Auto Generate Conference Tags with Cloudinary

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Ekene Eze

Conference organizers often need to issue conference attendance tags to users who sign up to attend their conferences. This is often a daunting task requiring them to manually create and customize these tags for the hundreds and possibly thousands of attendees.

What if we can automate the process and generate a visually appealing conference tag upon registration for every attendee using Cloudinary and Next.js? That is what we'll discuss in this post.

First, a brief about both technologies:

Cloudinary is a modern asset management tool that helps you create, manage and deliver high-quality digital experiences to users. If you’d like to follow along with this post, you’ll need to create a free Cloudinary account.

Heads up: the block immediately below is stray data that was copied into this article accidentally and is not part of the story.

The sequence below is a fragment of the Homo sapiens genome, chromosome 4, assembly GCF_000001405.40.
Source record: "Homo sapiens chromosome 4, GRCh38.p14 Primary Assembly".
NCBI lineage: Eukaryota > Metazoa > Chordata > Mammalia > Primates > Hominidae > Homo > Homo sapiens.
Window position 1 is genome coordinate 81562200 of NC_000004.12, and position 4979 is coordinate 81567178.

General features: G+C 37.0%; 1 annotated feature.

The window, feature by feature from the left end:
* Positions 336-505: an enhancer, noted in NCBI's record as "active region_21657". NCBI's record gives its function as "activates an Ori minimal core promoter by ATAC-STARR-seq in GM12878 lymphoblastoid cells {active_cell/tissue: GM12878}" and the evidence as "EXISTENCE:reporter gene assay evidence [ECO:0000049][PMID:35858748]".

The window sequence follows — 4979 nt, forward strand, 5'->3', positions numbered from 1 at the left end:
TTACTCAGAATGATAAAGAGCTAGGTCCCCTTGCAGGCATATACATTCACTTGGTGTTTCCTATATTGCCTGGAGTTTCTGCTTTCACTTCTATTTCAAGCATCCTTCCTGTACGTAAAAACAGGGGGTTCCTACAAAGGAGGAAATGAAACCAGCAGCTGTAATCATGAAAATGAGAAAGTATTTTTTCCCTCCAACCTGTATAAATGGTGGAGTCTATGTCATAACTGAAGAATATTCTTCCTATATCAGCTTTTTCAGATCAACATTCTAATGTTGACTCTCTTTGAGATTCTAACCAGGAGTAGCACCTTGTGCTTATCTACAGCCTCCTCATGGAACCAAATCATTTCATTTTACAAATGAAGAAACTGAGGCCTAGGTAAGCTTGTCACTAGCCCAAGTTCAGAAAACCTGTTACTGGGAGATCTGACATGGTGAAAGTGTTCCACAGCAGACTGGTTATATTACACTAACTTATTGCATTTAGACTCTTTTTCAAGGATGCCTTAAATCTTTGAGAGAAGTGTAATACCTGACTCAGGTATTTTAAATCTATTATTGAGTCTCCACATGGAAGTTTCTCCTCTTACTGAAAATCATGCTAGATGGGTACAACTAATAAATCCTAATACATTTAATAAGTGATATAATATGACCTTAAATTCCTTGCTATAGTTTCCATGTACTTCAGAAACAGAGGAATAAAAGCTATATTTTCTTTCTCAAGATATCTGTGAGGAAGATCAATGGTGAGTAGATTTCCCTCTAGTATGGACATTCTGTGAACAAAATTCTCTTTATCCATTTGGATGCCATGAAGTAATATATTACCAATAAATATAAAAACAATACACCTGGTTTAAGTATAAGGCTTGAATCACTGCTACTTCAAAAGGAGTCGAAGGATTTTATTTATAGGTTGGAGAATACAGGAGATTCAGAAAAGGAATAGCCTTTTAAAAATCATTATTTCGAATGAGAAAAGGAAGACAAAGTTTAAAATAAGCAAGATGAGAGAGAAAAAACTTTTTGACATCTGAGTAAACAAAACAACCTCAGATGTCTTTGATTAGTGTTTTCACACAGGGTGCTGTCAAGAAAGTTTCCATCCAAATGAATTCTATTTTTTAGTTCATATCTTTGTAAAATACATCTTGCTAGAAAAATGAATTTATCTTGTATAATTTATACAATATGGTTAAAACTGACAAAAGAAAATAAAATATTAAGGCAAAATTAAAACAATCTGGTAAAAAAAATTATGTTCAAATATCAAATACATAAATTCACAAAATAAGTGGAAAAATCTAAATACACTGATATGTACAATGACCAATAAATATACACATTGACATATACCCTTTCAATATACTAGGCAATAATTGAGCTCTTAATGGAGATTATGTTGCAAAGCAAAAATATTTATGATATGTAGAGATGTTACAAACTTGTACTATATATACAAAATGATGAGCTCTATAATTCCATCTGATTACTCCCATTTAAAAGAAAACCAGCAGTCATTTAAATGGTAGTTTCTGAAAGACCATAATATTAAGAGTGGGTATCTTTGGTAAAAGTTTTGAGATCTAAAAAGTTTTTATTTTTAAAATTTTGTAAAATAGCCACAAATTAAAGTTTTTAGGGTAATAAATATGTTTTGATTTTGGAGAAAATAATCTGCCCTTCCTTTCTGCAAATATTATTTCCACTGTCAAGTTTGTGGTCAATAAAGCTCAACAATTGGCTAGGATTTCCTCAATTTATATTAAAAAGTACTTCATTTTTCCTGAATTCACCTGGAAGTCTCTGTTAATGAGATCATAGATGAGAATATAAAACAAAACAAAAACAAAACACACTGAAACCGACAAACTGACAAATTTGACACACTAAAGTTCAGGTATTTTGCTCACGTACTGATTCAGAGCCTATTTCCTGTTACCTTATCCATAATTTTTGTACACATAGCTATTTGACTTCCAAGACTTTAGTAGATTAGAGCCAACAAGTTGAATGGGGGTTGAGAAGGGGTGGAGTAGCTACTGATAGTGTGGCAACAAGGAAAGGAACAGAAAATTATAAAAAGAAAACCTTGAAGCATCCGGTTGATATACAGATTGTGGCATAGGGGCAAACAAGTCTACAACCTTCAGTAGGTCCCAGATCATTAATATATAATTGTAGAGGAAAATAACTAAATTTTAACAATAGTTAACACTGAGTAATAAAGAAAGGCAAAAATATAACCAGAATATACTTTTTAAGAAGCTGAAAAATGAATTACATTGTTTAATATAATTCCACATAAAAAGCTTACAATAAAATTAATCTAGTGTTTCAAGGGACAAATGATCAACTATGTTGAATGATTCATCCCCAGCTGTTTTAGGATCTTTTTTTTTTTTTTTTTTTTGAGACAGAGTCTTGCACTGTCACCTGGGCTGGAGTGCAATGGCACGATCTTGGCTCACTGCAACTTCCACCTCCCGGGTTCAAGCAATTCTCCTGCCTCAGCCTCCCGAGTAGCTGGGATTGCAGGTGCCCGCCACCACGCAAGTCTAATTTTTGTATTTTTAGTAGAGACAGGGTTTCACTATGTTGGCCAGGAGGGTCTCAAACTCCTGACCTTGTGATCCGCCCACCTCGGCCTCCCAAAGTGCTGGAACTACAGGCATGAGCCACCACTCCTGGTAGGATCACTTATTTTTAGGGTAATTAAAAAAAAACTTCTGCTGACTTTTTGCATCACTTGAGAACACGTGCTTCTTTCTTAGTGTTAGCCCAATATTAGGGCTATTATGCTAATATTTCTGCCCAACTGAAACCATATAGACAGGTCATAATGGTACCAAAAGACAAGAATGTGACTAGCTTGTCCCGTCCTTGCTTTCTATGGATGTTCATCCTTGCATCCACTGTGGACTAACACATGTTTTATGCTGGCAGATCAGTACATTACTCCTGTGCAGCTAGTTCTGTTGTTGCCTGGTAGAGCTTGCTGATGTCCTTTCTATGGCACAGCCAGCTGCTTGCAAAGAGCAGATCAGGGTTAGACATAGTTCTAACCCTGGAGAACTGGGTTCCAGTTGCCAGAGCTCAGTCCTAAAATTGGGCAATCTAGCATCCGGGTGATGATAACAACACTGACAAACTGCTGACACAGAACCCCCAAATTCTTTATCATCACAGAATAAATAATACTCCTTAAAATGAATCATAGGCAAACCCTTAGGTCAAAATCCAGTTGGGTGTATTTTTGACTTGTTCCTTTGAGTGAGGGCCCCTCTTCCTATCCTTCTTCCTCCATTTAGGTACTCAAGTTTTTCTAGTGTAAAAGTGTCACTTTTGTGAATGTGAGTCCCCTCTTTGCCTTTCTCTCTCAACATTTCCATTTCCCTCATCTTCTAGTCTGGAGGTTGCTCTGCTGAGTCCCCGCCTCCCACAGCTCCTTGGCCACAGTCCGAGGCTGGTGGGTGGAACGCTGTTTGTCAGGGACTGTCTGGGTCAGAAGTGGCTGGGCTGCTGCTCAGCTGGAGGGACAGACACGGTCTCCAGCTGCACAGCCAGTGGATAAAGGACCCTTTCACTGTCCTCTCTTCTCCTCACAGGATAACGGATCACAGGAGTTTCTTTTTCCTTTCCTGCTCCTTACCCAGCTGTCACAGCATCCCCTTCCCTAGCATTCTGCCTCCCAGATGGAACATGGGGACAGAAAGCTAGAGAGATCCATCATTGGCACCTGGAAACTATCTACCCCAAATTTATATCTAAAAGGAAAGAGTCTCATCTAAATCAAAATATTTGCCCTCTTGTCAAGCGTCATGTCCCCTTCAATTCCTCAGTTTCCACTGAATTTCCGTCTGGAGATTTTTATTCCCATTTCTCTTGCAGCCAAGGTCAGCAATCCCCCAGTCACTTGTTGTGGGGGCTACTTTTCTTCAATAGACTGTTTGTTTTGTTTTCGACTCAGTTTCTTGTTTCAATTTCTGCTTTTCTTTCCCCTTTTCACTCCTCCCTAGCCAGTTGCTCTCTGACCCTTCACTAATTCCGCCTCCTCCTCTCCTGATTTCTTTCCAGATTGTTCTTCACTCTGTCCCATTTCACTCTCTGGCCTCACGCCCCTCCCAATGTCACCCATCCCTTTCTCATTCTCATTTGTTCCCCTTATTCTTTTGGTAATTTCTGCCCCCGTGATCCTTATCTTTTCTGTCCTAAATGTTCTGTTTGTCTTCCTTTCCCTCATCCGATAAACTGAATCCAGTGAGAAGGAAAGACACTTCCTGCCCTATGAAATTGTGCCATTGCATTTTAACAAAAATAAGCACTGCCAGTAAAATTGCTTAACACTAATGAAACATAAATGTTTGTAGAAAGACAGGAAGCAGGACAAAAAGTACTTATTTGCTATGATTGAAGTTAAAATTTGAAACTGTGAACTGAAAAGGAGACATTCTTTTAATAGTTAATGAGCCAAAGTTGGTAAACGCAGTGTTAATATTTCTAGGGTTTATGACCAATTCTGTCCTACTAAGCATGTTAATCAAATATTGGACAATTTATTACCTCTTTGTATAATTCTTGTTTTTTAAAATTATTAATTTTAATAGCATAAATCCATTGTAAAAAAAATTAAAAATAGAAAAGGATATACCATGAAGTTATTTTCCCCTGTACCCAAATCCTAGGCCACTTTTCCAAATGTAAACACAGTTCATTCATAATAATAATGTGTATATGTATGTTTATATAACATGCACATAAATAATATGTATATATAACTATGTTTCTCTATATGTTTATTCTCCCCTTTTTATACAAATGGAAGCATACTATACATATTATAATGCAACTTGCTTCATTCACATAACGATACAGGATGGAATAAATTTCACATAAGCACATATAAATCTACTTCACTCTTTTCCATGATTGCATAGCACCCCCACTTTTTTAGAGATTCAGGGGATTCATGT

Next.js is a React-based frontend framework that supports server-side rendering and static site generation. We’ll be building the tag generation project with it.

If you’re eager to get a quick look at the finished product, it is available here on Codesanbox

and also hosted on Github.


Before we proceed, let’s make sure you've correctly set up and ready to build along. You will need the following:

  • Some experience with JavaScript and Next.js.
  • Node.js installed for local development.
  • Some experience with Cloudinary.
  • Some experience styling with Bootstrap

Setup and Installations

Run the following command in the terminal to create a new Next.js application named conference-tags:

1npx create-next-app conference-tags

This will create a conference-tags application for you. Next, let’s change directory into the conference-tags project we just created: